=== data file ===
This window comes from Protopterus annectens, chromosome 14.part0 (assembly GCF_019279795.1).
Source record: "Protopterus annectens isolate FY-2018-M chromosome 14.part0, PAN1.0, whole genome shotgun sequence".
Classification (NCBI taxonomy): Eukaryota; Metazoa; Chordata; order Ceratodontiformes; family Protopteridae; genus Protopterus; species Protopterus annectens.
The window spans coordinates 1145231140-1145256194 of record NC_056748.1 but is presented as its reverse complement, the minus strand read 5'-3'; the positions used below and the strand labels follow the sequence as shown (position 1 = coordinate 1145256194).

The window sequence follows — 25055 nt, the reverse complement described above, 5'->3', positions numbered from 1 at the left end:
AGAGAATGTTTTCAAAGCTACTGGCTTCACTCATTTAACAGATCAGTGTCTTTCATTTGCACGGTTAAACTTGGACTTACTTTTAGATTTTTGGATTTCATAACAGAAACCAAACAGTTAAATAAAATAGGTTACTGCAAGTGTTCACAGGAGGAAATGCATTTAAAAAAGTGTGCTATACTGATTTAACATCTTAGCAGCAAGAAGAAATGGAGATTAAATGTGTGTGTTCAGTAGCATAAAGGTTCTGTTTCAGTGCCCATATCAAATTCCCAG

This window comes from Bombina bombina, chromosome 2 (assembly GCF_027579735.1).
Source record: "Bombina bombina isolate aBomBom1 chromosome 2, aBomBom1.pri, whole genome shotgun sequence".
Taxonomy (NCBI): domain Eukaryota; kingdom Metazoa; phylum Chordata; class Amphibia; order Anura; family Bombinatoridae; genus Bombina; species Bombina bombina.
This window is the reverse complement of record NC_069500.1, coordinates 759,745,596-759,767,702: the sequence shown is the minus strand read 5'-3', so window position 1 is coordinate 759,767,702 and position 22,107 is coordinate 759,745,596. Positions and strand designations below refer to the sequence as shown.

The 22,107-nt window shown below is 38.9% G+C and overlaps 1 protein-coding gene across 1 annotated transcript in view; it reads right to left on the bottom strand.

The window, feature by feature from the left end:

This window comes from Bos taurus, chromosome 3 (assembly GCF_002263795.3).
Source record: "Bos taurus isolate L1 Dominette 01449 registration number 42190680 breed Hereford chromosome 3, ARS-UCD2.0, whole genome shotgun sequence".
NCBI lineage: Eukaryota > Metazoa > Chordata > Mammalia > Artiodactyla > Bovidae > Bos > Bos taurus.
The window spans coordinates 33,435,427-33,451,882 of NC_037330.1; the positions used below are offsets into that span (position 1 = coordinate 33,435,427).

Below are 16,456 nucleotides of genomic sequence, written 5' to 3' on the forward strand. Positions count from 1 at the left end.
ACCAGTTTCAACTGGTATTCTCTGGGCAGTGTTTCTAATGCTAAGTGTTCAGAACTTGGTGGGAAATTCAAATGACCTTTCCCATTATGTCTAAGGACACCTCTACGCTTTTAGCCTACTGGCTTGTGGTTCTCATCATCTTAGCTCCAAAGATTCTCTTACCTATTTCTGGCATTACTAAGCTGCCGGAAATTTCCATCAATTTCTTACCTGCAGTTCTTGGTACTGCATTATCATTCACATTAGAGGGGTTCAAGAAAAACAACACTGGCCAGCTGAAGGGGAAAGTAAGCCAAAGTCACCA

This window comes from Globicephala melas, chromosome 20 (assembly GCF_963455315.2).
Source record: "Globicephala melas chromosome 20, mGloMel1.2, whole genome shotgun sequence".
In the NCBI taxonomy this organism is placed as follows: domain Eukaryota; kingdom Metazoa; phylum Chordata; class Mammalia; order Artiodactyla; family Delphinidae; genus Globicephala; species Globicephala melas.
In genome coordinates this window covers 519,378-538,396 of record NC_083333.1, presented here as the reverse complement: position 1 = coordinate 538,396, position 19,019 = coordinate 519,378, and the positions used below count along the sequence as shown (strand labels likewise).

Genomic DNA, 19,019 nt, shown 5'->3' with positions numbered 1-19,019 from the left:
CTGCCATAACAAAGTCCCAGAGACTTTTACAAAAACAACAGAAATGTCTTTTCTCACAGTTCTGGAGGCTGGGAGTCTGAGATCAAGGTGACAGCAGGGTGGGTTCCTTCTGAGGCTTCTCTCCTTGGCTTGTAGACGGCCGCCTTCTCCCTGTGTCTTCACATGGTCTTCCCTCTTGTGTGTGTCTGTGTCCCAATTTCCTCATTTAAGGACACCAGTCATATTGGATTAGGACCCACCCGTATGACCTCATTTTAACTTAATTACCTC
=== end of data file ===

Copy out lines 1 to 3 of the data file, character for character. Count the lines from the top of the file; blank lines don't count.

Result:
This window comes from Protopterus annectens, chromosome 14.part0 (assembly GCF_019279795.1).
Source record: "Protopterus annectens isolate FY-2018-M chromosome 14.part0, PAN1.0, whole genome shotgun sequence".
Classification (NCBI taxonomy): Eukaryota; Metazoa; Chordata; order Ceratodontiformes; family Protopteridae; genus Protopterus; species Protopterus annectens.